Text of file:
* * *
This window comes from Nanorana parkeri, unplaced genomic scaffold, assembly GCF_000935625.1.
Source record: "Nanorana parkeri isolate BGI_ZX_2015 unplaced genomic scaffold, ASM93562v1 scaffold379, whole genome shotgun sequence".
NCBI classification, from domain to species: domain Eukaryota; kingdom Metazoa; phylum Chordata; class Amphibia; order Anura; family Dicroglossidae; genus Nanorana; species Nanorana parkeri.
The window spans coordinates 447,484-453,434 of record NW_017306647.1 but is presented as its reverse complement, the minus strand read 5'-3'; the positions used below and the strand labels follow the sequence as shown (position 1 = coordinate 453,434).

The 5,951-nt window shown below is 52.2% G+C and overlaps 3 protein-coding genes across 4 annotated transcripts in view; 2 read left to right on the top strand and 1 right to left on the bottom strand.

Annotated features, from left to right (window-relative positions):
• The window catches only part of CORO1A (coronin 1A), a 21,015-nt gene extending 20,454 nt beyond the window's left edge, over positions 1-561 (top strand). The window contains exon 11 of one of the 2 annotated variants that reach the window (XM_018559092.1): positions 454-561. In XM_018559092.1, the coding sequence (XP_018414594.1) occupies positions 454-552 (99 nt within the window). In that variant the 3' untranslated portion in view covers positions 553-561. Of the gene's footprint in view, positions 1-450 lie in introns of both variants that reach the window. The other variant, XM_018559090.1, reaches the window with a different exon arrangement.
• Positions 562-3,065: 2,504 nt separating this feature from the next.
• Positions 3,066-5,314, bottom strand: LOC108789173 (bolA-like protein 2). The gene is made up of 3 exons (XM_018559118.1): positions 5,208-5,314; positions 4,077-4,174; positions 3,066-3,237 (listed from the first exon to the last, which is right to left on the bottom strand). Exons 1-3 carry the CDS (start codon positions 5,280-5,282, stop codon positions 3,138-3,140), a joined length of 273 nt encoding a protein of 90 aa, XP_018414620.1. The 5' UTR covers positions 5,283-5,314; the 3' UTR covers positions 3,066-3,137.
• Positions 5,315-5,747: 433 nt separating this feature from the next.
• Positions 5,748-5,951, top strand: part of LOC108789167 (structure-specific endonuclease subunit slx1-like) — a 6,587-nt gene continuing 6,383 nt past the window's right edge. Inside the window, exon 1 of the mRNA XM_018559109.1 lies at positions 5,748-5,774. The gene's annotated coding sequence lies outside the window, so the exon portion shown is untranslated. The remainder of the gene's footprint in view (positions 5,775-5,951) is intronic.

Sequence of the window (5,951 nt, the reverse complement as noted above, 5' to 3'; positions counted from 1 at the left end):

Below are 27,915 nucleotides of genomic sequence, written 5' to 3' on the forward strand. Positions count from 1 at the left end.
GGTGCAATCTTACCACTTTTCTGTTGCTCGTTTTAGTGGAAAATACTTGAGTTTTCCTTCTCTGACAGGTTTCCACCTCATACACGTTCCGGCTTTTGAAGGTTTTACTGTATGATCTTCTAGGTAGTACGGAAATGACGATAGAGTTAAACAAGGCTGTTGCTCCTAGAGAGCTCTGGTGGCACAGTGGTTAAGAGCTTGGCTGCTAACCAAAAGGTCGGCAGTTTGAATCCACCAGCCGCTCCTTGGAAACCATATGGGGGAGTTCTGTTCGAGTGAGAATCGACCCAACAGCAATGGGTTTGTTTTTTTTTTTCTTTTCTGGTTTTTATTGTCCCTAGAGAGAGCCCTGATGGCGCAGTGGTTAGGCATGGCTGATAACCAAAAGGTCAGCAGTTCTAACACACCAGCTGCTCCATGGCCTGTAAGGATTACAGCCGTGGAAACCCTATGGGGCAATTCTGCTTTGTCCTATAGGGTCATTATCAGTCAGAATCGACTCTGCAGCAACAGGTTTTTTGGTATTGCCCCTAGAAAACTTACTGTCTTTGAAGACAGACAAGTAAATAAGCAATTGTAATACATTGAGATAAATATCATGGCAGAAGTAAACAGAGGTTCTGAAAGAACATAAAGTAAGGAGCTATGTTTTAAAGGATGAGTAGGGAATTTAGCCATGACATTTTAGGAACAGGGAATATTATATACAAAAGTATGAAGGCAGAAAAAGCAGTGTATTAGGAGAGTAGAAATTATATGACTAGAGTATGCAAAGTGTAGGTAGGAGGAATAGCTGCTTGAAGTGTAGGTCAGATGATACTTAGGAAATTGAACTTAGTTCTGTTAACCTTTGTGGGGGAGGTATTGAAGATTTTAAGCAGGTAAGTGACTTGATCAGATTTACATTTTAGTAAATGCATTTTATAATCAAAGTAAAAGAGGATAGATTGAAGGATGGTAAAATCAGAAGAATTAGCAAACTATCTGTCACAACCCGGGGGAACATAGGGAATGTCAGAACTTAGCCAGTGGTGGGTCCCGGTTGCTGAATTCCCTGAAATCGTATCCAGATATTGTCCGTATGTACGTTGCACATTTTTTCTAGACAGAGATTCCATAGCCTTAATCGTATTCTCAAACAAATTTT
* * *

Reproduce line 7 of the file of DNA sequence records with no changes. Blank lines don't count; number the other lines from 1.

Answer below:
• The window catches only part of CORO1A (coronin 1A), a 21,015-nt gene extending 20,454 nt beyond the window's left edge, over positions 1-561 (top strand). The window contains exon 11 of one of the 2 annotated variants that reach the window (XM_018559092.1): positions 454-561. In XM_018559092.1, the coding sequence (XP_018414594.1) occupies positions 454-552 (99 nt within the window). In that variant the 3' untranslated portion in view covers positions 553-561. Of the gene's footprint in view, positions 1-450 lie in introns of both variants that reach the window. The other variant, XM_018559090.1, reaches the window with a different exon arrangement.